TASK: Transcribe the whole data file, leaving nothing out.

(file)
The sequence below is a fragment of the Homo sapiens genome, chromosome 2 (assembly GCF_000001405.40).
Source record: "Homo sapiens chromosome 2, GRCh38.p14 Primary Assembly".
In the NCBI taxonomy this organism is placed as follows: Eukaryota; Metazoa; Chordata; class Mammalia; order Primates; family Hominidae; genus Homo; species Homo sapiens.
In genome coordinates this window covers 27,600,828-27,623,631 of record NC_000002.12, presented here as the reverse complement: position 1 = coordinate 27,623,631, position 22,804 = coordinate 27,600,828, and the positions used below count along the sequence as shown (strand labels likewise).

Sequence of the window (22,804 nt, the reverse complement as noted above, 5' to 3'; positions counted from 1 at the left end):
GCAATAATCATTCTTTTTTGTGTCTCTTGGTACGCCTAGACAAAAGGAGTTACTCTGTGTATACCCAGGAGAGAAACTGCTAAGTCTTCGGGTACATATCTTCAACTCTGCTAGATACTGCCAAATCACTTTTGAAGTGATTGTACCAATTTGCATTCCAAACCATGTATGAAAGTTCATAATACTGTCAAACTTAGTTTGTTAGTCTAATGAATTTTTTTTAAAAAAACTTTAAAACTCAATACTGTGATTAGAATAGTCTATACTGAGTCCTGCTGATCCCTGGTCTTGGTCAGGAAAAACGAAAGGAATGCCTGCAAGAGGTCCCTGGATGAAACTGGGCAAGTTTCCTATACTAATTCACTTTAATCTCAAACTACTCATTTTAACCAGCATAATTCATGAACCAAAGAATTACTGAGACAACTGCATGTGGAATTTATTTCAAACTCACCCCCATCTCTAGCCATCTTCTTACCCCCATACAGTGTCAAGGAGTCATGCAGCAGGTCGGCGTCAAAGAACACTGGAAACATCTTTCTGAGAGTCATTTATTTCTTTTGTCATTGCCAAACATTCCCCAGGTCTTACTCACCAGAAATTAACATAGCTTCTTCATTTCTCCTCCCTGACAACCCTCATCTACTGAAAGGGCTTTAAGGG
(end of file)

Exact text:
The sequence below is a fragment of the Homo sapiens genome, chromosome 2 (assembly GCF_000001405.40).
Source record: "Homo sapiens chromosome 2, GRCh38.p14 Primary Assembly".
In the NCBI taxonomy this organism is placed as follows: Eukaryota; Metazoa; Chordata; class Mammalia; order Primates; family Hominidae; genus Homo; species Homo sapiens.
In genome coordinates this window covers 27,600,828-27,623,631 of record NC_000002.12, presented here as the reverse complement: position 1 = coordinate 27,623,631, position 22,804 = coordinate 27,600,828, and the positions used below count along the sequence as shown (strand labels likewise).

Sequence of the window (22,804 nt, the reverse complement as noted above, 5' to 3'; positions counted from 1 at the left end):
GCAATAATCATTCTTTTTTGTGTCTCTTGGTACGCCTAGACAAAAGGAGTTACTCTGTGTATACCCAGGAGAGAAACTGCTAAGTCTTCGGGTACATATCTTCAACTCTGCTAGATACTGCCAAATCACTTTTGAAGTGATTGTACCAATTTGCATTCCAAACCATGTATGAAAGTTCATAATACTGTCAAACTTAGTTTGTTAGTCTAATGAATTTTTTTTAAAAAAACTTTAAAACTCAATACTGTGATTAGAATAGTCTATACTGAGTCCTGCTGATCCCTGGTCTTGGTCAGGAAAAACGAAAGGAATGCCTGCAAGAGGTCCCTGGATGAAACTGGGCAAGTTTCCTATACTAATTCACTTTAATCTCAAACTACTCATTTTAACCAGCATAATTCATGAACCAAAGAATTACTGAGACAACTGCATGTGGAATTTATTTCAAACTCACCCCCATCTCTAGCCATCTTCTTACCCCCATACAGTGTCAAGGAGTCATGCAGCAGGTCGGCGTCAAAGAACACTGGAAACATCTTTCTGAGAGTCATTTATTTCTTTTGTCATTGCCAAACATTCCCCAGGTCTTACTCACCAGAAATTAACATAGCTTCTTCATTTCTCCTCCCTGACAACCCTCATCTACTGAAAGGGCTTTAAGGG